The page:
Monthly Archives: November 2009

Great quote from @Amelia_Torode – gets to the nub…

I heard a great quote today. Actually, I didn't hear it, I saw it retweeted. By more than one person too, so it obviously grabbed them as it did me. Amelia (who's on Twitter here and blog here) was speaking at the Battle of Big Thinking event and said:

"We need more social ideas, not social media ideas."

Isn't that great? Doesn't it get right to the nub of things?

It's not about the socialness of the medium, it's about the socialness of the idea. Don't think about the application, the platform, the tool; think about an idea which is going to encourage people to get involved, to chat, to share, to start a conversation.

It's lovely. I'm going to use it.

Button winning the PR battle…

…and he's said nothing.

A couple of days ago I blogged about how I thought F1 world champion Jenson Button should move to McLaren. And he has. His old team, Brawn GP, don't seem to have taken the move very well at all, especially this fella, Nick Fry, the team's CEO.

Someone – maybe Ross Brawn himself (who, typically, seems to be keeeping a dignified silence) or Fry's new bosses at Mercedes, should tell Fry to rein in his ire and concentrate on getting the team ready for 2010. At the moment, Fry's obvious bitterness at losing Button is also, in my view, likely to lose the team a huge amount of the goodwill and support that it attracted over the past year.

Fry's been quoted extensively in a number of places. Most of the quotes seem to have been lifted from this Autosport Q&A.

A lot of people assumed that Button was moving to guarantee a bigger pay packet. He denied this, and Fry confirmed it: "We understand that our offer to Jenson may well have been in excess of what he might be getting with McLaren." Fry also couldn't resist a dig: "I think Jenson is going to have to up his game if he's going to beat Lewis on home territory."

So Fry managed to misread the motivation of a sporting champion; a greater sporting challenge, not money. I'm delighted to hear that Button moved because he wants to take on the biggest possible challenge he can – facing Lewis Hamilton in the same car. That's brilliant. He may get blown into the weeds by Hamilton (I don't actually think that'll happen) but if he is then at least he'll have measured his own talent against the best and will know. He's also signed a multi-year deal, so even if he is shocking at McLaren then he's secured a very significant financial future (to add to the one he'd already built).

A rather childish bitterness drips from Fry's Q&A: "…we did make what we thought was a very generous offer for a new contract which was significantly in excess of frankly spurious figures that were put out to the press over the past week or so…we were a little distressed to read in the press that there were questions over whether the other driver would get favoured treatment which we did think was somewhat insulting…I respect his decision. It's not one that I would have made and maybe he has been poorly advised…loyalty would be nice but in this day and age you don't expect too much of that…"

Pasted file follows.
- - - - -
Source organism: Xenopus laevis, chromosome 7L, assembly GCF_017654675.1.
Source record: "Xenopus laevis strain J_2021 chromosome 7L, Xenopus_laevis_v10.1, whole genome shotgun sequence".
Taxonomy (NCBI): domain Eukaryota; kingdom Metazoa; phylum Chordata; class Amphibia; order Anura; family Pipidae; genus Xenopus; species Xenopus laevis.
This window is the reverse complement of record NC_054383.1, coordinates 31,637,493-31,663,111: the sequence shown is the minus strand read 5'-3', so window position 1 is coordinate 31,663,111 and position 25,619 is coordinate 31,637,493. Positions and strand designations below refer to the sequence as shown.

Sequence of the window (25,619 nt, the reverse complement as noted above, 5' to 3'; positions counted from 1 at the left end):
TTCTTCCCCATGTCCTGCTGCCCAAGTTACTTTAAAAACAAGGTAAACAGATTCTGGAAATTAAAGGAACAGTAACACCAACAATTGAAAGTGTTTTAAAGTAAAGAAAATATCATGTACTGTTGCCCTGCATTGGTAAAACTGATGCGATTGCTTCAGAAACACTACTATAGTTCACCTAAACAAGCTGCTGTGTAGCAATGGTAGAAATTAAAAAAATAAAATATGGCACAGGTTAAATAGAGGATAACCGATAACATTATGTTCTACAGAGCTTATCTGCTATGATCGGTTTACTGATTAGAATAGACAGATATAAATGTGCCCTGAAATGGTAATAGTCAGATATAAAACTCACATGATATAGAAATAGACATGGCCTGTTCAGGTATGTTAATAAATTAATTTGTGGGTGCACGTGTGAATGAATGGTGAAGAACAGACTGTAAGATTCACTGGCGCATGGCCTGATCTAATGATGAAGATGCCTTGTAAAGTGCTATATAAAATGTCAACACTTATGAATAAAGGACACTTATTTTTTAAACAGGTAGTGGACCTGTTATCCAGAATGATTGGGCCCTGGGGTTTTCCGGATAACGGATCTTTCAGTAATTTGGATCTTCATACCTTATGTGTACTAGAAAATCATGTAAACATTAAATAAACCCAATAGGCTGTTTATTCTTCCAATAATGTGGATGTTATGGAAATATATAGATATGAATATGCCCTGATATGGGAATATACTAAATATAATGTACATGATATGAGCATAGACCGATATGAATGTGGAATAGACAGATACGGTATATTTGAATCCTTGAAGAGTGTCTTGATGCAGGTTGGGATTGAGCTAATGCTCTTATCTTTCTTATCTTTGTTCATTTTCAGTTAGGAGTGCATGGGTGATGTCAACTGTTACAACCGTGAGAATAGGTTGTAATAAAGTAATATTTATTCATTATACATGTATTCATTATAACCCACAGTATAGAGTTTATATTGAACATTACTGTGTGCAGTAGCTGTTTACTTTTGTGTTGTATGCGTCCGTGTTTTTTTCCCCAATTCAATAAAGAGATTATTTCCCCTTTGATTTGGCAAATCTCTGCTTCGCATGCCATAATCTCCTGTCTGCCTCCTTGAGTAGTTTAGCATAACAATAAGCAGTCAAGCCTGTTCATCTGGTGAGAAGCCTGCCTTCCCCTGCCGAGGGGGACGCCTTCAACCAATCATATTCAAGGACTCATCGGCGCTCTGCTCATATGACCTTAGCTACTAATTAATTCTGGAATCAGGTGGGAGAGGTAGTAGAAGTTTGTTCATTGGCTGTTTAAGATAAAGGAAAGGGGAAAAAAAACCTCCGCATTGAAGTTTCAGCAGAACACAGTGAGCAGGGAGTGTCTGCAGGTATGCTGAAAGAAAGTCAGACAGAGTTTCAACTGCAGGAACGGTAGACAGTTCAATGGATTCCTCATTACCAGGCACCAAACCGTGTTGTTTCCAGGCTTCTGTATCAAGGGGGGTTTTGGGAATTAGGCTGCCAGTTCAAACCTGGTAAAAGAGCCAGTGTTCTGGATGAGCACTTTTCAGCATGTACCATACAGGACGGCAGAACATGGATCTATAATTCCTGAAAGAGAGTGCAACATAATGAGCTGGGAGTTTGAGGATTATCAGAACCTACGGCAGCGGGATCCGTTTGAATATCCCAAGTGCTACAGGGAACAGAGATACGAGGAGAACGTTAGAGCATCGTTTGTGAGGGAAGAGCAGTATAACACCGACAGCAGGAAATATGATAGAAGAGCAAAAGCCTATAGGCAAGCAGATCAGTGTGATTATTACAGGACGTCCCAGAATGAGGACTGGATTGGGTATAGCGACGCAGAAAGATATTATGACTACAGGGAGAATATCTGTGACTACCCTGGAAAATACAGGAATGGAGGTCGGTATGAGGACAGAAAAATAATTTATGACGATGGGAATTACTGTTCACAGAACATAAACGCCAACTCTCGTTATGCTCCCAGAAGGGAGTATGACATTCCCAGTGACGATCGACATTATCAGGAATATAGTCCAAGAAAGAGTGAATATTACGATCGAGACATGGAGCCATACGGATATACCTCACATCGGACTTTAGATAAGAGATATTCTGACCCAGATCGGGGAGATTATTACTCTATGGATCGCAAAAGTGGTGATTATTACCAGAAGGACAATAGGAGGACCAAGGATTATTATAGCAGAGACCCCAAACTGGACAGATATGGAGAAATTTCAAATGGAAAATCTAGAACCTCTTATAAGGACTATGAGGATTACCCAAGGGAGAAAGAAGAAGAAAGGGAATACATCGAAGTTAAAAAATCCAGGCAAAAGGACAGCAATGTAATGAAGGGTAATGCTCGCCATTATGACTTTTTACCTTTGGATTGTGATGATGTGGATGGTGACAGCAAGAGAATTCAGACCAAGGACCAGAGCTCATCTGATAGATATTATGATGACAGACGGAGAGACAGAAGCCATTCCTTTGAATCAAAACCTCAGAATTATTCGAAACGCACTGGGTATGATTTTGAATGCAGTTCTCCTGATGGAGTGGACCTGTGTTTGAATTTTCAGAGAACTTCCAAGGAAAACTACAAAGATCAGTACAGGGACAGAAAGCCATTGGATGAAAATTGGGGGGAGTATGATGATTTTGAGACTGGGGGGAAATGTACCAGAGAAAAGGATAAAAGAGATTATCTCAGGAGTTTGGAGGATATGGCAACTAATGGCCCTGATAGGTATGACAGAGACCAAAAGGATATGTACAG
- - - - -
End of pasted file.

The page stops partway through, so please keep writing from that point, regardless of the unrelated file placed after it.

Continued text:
Fry is also quoted in The Guardian in a story detailing how Brawn are holding Button to the letter of his contract: "Jenson will not be doing anything at all for McLaren until the end of this calendar year. And if he does, we will be looking on it very dimly."

I'm sure Button can manage to occupy himself for, umm, the next six weeks or so…

My final Fry quote is this: "We don't understand the logic of the decision."

I think the logic of the decision is this: Button isn't primarily motivated by money, he's motivated by the greatest sporting challenge. For him Lewis Hamilton in the same car represents that. McLaren is a team with a history of success, masses of experience and the resources to produce a race-winning car (which was proven during the latter half of the 2009 season, when Brawn's performance was going backwards).

Seems fairly logical to me.

Fry's in a hole. He should stop digging. He shouldn't have engaged in press interviews when the emotions were still clearly so raw. By saying nothing, Jenson's looking pretty damn good right now.

Product storytelling and fish finger sandwiches

I’m a big fan of storytelling. I think it’s essential these days that companies and brands dig out the really interesting stories about their business, products and services. Most companies have interesting stories about how they were created, where inspiration for the products came from, the background of the founders…all of which can and should be used in communications. But in the nitty-gritty of product marketing, companies too often fall back on product attributes and their perceived benefits, which can equally often fail to establish any emotional connection with consumers.